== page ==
The long-awaited opening of the Davis Performing Arts Center at the beginning of this academic year brought state-of-the-art facilities, a growing performing arts faculty and a new minor to Georgetown. But as the Program in Performing Arts expands, its faculty must take care not to smother the student theater that has been a hallmark of University culture for more than 150 years.
Mask & Bauble Dramatic Society, Nomadic Theater, the Black Theater Ensemble and the Georgetown Players together create a diverse—and well-established—club theater culture at Georgetown. Mask & Bauble is the oldest student dramatic society in the nation, according to its members, while Nomadic and the Black Theater Ensemble each boast more than 20 years of existence. Their productions frequently sell out.
However, since the creation of the PPA, which oversees academic theater at Georgetown, in 2003, students involved in club theater have worried about its future. “No one is against the creation of the PPA,” Sally Richardson (COL ‘04), then an associate producer for Mask & Bauble, told The Voice in 2004. “What people are against is the PPA being created at the expense of other theater groups on campus.”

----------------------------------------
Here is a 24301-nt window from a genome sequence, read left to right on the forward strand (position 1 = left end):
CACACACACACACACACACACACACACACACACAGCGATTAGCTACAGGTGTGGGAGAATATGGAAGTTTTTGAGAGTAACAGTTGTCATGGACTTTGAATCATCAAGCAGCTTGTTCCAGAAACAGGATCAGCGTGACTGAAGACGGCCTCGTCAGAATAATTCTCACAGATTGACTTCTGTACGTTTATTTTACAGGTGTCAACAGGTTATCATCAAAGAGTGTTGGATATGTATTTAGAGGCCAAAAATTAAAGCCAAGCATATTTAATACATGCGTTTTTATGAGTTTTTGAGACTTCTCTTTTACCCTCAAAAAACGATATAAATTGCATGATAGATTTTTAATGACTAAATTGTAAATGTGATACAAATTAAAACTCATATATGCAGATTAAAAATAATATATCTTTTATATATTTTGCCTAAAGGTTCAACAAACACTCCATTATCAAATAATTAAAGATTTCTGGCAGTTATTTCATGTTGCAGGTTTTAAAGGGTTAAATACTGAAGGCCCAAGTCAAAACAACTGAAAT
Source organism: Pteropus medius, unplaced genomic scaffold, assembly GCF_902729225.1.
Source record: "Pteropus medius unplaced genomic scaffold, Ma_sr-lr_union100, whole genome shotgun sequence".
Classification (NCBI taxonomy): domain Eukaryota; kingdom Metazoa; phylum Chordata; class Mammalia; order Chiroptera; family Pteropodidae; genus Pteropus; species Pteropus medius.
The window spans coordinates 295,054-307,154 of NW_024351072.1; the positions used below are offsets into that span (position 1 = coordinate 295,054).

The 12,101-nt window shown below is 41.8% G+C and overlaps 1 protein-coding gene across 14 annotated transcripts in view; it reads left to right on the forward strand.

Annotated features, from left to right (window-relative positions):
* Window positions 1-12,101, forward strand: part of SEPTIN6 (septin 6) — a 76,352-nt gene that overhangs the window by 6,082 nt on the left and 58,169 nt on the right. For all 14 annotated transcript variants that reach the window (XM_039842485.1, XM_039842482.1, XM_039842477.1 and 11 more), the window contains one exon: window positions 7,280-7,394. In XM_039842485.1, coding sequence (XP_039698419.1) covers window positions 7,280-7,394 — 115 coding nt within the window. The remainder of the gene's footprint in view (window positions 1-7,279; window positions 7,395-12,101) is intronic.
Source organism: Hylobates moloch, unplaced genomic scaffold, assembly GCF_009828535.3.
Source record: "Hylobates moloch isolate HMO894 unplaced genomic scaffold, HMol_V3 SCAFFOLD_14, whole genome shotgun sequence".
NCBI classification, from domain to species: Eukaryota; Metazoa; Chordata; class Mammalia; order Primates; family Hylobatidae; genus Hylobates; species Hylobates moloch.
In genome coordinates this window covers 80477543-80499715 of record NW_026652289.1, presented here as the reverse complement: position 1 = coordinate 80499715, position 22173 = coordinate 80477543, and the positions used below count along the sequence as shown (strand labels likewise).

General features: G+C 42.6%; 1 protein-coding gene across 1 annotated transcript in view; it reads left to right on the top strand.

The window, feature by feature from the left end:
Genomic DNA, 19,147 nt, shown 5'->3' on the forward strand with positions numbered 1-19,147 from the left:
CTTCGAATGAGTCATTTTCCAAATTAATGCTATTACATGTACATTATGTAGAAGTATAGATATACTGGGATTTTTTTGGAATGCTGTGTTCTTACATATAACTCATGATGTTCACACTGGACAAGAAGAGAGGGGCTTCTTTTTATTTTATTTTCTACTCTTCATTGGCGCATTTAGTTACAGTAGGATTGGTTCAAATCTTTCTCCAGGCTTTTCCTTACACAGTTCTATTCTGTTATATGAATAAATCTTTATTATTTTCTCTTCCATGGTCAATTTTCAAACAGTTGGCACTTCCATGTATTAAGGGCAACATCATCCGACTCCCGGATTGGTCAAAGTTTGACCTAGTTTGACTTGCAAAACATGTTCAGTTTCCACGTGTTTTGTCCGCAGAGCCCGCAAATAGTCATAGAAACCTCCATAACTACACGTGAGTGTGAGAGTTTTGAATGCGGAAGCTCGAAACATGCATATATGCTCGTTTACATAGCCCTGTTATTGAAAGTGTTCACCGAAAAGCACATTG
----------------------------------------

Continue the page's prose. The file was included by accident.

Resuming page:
Two years later, Richardson’s fears are beginning to come true. Kate Noland, (COL ‘06) associate producer of Nomadic, confirmed that the number of student productions has gone down since the opening of the Performing Arts Center. The reason is understandable: last year, she said, those once involved in club theater tried to add PPA shows to their schedules, but were “burnt out” from participating in so many performances.
The fact remains that club theater is losing actors to its academic counterpart. If this trend continues, club theater may eventually die out, as students opt for the facilities in the Davis center over the tradition of student-run groups.
If student theater does die, it will have a replacement: faculty-led productions in which student actors work with professionals. This structure, however, deprives students of an integral part of college theater work. Students working closely with professors may construct a fancy product, but there is value in watching an idea develop and in making it come to life; there is value in learning acting and production the hard way.
The creation of a large, well-funded theater program helps Georgetown broaden its understanding of liberal arts, and the theater major, which will be launched next year, will surely attract diverse and exciting new talent. But in these leaps forward, those student clubs who took the first step must not be forgotten. The Program in Performing Arts must continue to give student clubs independent access to the Davis Performing Arts Center, and all its resources, to ensure that this vital aspect of Georgetown theater does not fall by the wayside.